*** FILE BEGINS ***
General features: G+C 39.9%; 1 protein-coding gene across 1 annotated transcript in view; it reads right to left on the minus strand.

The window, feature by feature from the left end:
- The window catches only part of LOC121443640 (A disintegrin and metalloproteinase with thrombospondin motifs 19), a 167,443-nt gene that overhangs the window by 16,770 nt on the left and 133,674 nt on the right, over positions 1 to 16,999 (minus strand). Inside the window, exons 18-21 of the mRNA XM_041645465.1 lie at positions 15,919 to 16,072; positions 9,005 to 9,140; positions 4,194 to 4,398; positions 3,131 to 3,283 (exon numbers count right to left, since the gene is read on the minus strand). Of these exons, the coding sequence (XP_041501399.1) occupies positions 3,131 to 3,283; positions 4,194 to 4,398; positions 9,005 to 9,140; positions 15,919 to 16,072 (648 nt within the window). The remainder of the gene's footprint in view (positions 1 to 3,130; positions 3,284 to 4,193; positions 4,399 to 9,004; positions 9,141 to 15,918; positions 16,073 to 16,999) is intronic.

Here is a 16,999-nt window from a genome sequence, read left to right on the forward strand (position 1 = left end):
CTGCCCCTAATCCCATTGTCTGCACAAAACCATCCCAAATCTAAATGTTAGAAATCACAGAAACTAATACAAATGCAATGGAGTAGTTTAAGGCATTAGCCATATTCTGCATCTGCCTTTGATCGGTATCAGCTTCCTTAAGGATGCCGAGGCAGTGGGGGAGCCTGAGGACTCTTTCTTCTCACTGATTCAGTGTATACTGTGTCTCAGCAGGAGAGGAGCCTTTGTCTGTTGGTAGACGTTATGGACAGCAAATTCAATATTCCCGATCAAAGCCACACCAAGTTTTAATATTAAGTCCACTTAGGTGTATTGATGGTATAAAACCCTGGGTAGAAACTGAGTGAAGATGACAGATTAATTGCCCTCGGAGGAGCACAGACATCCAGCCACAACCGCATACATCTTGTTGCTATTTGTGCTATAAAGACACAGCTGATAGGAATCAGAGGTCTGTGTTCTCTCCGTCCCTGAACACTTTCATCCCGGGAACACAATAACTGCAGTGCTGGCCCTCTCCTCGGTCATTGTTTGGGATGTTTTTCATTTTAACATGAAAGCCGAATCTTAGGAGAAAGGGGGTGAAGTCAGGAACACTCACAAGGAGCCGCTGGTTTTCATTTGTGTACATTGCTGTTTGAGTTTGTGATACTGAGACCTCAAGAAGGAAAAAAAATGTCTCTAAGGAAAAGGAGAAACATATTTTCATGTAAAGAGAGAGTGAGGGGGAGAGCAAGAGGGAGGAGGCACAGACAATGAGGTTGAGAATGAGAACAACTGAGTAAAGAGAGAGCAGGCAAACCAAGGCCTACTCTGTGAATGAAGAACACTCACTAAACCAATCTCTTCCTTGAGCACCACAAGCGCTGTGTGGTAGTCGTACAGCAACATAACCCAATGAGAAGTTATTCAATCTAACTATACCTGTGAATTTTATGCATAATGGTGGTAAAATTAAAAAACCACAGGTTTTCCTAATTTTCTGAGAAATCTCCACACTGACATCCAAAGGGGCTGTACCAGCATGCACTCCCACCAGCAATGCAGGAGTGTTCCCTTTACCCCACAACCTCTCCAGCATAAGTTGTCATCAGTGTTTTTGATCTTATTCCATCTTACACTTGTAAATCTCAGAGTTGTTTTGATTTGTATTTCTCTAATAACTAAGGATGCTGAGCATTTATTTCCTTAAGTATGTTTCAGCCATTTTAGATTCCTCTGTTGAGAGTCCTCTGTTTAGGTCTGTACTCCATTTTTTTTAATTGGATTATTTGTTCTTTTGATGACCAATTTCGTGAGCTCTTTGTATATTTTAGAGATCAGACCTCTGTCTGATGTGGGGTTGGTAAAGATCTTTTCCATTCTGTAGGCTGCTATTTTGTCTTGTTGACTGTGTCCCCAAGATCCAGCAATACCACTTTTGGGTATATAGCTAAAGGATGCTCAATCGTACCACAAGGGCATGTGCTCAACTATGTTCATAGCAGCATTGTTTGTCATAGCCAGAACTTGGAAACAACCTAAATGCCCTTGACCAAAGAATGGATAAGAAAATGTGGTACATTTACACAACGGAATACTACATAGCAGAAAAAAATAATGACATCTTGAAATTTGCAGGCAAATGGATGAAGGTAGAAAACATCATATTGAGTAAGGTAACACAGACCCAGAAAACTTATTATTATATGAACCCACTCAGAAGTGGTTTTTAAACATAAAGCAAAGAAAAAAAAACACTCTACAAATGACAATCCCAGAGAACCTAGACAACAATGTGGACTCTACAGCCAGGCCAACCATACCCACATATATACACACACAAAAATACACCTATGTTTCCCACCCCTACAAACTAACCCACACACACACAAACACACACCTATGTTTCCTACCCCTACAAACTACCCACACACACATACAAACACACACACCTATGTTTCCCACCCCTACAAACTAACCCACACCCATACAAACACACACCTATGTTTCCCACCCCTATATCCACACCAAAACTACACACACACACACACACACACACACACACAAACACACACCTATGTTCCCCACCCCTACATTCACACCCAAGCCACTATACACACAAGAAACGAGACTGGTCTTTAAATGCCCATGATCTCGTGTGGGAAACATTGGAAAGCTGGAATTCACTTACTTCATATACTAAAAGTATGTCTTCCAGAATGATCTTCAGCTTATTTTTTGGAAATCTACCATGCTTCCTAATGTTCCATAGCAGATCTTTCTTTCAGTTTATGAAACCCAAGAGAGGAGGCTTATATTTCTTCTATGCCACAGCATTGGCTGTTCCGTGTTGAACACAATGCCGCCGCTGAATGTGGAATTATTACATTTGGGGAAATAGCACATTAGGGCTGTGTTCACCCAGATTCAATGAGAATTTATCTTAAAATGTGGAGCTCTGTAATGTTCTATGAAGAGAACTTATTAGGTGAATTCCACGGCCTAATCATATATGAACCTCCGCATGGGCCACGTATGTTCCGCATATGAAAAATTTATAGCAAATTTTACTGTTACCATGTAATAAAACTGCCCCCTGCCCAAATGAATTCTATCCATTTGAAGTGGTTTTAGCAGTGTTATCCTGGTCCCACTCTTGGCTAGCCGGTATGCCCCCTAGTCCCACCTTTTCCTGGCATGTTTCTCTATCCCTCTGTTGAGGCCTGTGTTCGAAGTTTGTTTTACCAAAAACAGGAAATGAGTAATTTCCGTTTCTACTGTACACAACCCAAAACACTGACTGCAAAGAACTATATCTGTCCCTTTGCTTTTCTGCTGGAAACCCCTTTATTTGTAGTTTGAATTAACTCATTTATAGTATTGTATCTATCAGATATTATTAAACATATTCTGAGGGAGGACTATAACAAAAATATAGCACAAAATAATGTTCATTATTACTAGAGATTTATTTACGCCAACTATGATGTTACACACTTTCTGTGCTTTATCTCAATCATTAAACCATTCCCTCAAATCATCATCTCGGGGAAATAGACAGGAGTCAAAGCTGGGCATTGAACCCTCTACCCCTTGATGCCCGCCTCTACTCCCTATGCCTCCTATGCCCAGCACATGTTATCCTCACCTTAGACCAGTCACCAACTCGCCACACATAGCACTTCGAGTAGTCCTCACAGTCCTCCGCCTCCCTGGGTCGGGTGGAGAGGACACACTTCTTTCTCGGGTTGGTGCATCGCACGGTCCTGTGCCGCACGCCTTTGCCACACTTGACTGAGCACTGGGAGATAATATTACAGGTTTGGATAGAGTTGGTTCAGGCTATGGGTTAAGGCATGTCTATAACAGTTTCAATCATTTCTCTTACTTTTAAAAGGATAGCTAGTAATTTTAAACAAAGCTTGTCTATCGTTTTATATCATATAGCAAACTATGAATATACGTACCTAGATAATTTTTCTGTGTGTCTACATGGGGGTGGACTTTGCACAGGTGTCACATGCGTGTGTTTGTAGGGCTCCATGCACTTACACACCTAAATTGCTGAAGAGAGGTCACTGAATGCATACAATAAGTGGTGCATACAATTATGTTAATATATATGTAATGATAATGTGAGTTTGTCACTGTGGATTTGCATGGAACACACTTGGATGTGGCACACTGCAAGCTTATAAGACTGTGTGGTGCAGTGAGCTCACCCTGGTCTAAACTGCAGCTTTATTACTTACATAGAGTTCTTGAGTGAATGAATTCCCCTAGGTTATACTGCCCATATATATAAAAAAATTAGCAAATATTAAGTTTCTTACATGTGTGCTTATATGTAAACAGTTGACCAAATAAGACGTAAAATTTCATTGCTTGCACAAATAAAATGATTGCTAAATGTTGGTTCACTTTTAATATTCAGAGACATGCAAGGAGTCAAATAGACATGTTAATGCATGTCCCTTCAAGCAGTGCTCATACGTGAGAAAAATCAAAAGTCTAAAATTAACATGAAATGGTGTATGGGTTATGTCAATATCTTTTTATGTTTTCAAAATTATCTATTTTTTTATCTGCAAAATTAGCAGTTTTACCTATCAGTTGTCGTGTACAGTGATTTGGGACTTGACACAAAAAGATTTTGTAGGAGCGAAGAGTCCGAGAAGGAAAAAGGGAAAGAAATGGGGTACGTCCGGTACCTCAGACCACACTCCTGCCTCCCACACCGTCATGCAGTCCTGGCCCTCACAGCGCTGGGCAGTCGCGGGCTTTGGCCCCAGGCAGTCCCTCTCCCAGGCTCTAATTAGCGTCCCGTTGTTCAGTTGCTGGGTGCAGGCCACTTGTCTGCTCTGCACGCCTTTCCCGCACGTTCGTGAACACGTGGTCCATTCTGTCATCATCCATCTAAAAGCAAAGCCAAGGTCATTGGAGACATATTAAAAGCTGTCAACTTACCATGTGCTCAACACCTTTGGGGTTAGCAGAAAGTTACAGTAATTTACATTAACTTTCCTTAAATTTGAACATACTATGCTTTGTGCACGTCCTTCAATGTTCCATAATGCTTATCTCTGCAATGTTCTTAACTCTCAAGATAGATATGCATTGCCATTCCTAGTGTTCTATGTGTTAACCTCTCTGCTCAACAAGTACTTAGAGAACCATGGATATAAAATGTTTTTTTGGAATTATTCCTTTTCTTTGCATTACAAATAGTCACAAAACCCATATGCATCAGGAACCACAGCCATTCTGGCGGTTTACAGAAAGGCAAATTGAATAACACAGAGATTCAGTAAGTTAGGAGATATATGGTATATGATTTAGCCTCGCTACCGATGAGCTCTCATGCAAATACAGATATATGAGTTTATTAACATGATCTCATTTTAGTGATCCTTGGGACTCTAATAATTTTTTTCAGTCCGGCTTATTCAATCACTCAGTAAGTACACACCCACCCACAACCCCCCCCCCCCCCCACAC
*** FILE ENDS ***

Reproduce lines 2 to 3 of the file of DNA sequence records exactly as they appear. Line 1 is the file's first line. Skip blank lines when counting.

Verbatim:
The window, feature by feature from the left end:
- The window catches only part of LOC121443640 (A disintegrin and metalloproteinase with thrombospondin motifs 19), a 167,443-nt gene that overhangs the window by 16,770 nt on the left and 133,674 nt on the right, over positions 1 to 16,999 (minus strand). Inside the window, exons 18-21 of the mRNA XM_041645465.1 lie at positions 15,919 to 16,072; positions 9,005 to 9,140; positions 4,194 to 4,398; positions 3,131 to 3,283 (exon numbers count right to left, since the gene is read on the minus strand). Of these exons, the coding sequence (XP_041501399.1) occupies positions 3,131 to 3,283; positions 4,194 to 4,398; positions 9,005 to 9,140; positions 15,919 to 16,072 (648 nt within the window). The remainder of the gene's footprint in view (positions 1 to 3,130; positions 3,284 to 4,193; positions 4,399 to 9,004; positions 9,141 to 15,918; positions 16,073 to 16,999) is intronic.